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The T. Rex didn’t live in the Jurassic Period | Book Spotlight

One often wonders where life began, how long life has been around for, and what the earth has gone through in it’s 4.6 billion years of existence.  We recently picked up a copy of ‘Know’ and couldn’t help but admire the ‘Geological timeline’ section. We’re going to go through what we’ve learnt from it and explain a little of what it means. Without further ado, we present to you, the history of life!



The earth began around 4.6 billion years ago, the first eras being the Archean and Proterozoic, which both lasted 4.5 billion years. That’s two very long periods! Almost all of time on earth was in those two periods, take that in!


Next up is 3 sections to make things easier (thank you to the author Katrina Greenslade for simplifying this for us).


The Paleozoic Era covers 7 periods, from 542-252 million years ago. This period started with Fungi and plants as the C02 levels were huge – they were everywhere. Forests then made all the fossil fuels that we still use now. Soft bodied animals and sea life soon bloomed and then the first ice age happened and wiped out all creations hard work, killing almost all life. They then rallied and sea levels rose with the melting ice. Fishes were everywhere after this and it suddenly got very hot!



Just when the fish were thriving, another mass extinction came around; this was mostly due to changes in the climate and sea levels, new soil and asteroid impacts. Eventually life began again and ‘the age of oxygen’ began, plants died and turned to coal very quickly because there was not enough CO2 (unfortunately the plants pretty much doomed themselves, as their rapid growth caused a major lack of carbon dioxide’), With so many plants there was a huge increase in O2 levels; this oxygen cooled the Earth and it wasn’t long until another ice age began, which was followed by the most devastating mass extinction the world has ever known… which was followed by the most devastating mass extinction the world has ever known. Everything warmed up and the ice faded, but oxygen levels went from 35% to 15%... If you put that in perspective of our current level of 21%, it’s no surprise that 96% of species died out. This means, however, that we all evolved from the tiny 4% of creatures that managed to survive.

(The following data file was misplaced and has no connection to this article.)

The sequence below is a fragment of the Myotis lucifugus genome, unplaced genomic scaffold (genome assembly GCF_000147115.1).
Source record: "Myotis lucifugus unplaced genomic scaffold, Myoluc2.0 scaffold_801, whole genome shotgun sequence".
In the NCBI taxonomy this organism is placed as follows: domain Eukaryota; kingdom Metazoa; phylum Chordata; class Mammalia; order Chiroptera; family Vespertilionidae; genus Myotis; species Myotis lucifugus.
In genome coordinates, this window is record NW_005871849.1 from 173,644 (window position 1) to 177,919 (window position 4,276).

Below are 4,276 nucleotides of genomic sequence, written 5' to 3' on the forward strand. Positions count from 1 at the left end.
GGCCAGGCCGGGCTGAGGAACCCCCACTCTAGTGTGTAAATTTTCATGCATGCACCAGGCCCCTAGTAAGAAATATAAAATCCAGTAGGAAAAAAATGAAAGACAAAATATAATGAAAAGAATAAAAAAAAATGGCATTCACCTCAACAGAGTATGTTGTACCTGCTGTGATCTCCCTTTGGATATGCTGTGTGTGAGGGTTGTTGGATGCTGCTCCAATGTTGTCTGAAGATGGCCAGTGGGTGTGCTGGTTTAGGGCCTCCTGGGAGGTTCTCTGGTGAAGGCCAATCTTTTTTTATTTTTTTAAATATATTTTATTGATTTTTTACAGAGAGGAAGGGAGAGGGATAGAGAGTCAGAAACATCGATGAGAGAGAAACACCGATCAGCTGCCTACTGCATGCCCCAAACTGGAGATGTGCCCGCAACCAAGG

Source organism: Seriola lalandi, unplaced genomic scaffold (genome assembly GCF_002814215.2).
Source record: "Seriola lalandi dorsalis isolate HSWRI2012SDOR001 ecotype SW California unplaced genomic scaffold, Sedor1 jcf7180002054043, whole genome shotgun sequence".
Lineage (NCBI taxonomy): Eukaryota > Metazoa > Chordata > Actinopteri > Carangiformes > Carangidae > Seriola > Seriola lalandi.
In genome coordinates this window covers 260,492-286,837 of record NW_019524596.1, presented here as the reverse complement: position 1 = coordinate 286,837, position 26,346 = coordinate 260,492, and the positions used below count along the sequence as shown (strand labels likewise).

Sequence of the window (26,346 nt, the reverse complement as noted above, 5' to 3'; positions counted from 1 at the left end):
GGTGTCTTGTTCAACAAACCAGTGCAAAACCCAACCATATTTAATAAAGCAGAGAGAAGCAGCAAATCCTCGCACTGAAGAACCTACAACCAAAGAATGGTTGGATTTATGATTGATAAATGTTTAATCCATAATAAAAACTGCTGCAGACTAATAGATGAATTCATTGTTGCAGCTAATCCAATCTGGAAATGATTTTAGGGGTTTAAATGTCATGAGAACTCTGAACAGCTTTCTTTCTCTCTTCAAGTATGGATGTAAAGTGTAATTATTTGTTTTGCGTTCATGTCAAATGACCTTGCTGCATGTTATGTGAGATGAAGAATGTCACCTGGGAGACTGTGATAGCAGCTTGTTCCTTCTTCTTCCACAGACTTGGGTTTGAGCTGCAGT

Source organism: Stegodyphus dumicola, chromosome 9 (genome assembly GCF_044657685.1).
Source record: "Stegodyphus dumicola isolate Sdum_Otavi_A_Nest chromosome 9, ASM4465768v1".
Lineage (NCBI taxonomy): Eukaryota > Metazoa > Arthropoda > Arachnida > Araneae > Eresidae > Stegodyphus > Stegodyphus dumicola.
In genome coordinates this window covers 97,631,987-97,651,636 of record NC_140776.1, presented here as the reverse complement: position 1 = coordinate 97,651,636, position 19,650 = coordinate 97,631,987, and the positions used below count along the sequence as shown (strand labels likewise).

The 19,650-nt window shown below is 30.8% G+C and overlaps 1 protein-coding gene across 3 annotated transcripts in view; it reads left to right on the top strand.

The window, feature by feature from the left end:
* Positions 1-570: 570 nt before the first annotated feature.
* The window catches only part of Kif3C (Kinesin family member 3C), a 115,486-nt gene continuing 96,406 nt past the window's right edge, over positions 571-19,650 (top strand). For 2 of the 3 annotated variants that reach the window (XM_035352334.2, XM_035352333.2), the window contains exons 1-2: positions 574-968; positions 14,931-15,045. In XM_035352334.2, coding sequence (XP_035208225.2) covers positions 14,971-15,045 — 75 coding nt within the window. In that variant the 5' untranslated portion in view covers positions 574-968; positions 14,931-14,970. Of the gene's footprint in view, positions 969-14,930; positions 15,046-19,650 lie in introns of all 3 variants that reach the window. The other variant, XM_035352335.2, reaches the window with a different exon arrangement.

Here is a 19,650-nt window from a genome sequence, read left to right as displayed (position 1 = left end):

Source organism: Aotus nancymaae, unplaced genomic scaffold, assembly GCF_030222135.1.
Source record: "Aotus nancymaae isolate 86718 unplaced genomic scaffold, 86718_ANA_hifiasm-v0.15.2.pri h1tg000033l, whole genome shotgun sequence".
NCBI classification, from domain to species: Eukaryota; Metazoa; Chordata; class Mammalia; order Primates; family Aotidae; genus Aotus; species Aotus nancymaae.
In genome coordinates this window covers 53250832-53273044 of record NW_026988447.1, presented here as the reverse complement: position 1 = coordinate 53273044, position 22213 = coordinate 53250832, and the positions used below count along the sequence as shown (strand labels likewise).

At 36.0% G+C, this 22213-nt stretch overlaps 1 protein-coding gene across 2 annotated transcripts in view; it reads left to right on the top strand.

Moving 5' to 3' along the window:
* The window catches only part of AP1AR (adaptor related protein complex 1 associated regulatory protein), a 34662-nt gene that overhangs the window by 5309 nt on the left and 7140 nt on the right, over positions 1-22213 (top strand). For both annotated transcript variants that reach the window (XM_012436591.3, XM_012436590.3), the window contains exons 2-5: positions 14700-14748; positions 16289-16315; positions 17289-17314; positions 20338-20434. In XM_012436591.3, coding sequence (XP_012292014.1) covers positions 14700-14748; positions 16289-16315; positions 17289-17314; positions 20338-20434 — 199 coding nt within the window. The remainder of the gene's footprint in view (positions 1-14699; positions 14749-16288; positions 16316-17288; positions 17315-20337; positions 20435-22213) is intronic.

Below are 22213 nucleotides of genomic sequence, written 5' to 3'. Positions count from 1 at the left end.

Now into our next era, the Mesozoic Era.. After the awful mass extinction, everything took some time to recover. In the Triassic period, it was very hot, very frosty and very empty – which left a lot of room for evolution. This is where the first creatures that we refer to as dinosaurs came by (late Triassic).

Pangaea also famously began to break apart. A little-known-about extinction happened at the end of the Triassic period, killing around half of life but mostly hitting marine life with 96% of them dying out. This was due to climate changes, basalt eruptions (caused in most part by the Pangaea shift), methane from the sea floor and asteroid impacts. It was also the only known mass extinction of insects ever! Where was this in the movies?



It appears that life began recovering quickly from mass extinctions. Life flourished and before long, the world was full of the most diverse organisms we’ve ever known. This period was famously referred to as ‘The Age of the Dinosaurs’ or The Jurassic Period – there’s a reason why they called Jurassic Park after that particular period (though… weirdly enough the T. Rex didn’t actually live in the Jurassic period. It lived in the late Cretaceous period. Getcha facts right Spielberg). We saw the first birds and famous dinosaurs. There was very little life to begin with so there was little competition among species – lots of food and space, so they survived very easily. Our current ocean floor was also formed.



Thankfully this period did not end in another extinction, though, we all know what is coming… The warm Cretaceous period had no ice in the polar regions, with much of the world underwater. More dinosaurs began forming, and the big boys came out of the forests – the largest dinosaur known so far arrived at this time.


Then followed the famous death of dinosaurs. The decline began with falling sea levels and basalt eruptions and was finished off by the huge asteroid. Around ¾ of life became extinct. Thankfully this was the last mass extinctions that Earth has experienced so far.



After this, the Cenoic era began. When the reptiles died, mammals flourished. Lots of new creatures appeared over time and sea levels rose again.


The world soon got very hot, the Himalayas were formed as India pushed against the Eurasian continent. Global cooling soon began and the climate shifted, fewer forests and more open areas spread around the world; apes appeared and Kelp forests became a thing – an extremely productive ecosystem. Earth began looking very similar to how it looks now. The next period, 2.6 million years ago, brought multiple ice ages, whilst the ice was churning we were evolving.



And that’s where we are now! It began when the glacier’s diminished, so while we’re technically still in an ice age, it’s just in an interglacial phase. To think we’ve only really been around for thousands of years… Compare that to the 4.6 billion years the earth has been around! Science is wonderful.




This is just one of the topics that Katrina features. She tells us the differences between a crocodile and an alligator, tells us of traditional and modern anniversary gifts and what the most poisonous plants in the world are! ‘Know’ is bursting with interesting facts and features, and with Christmas coming up, it really is the perfect stocking filler for those with a thirst for knowledge! Grab yourself a copy, HERE! 




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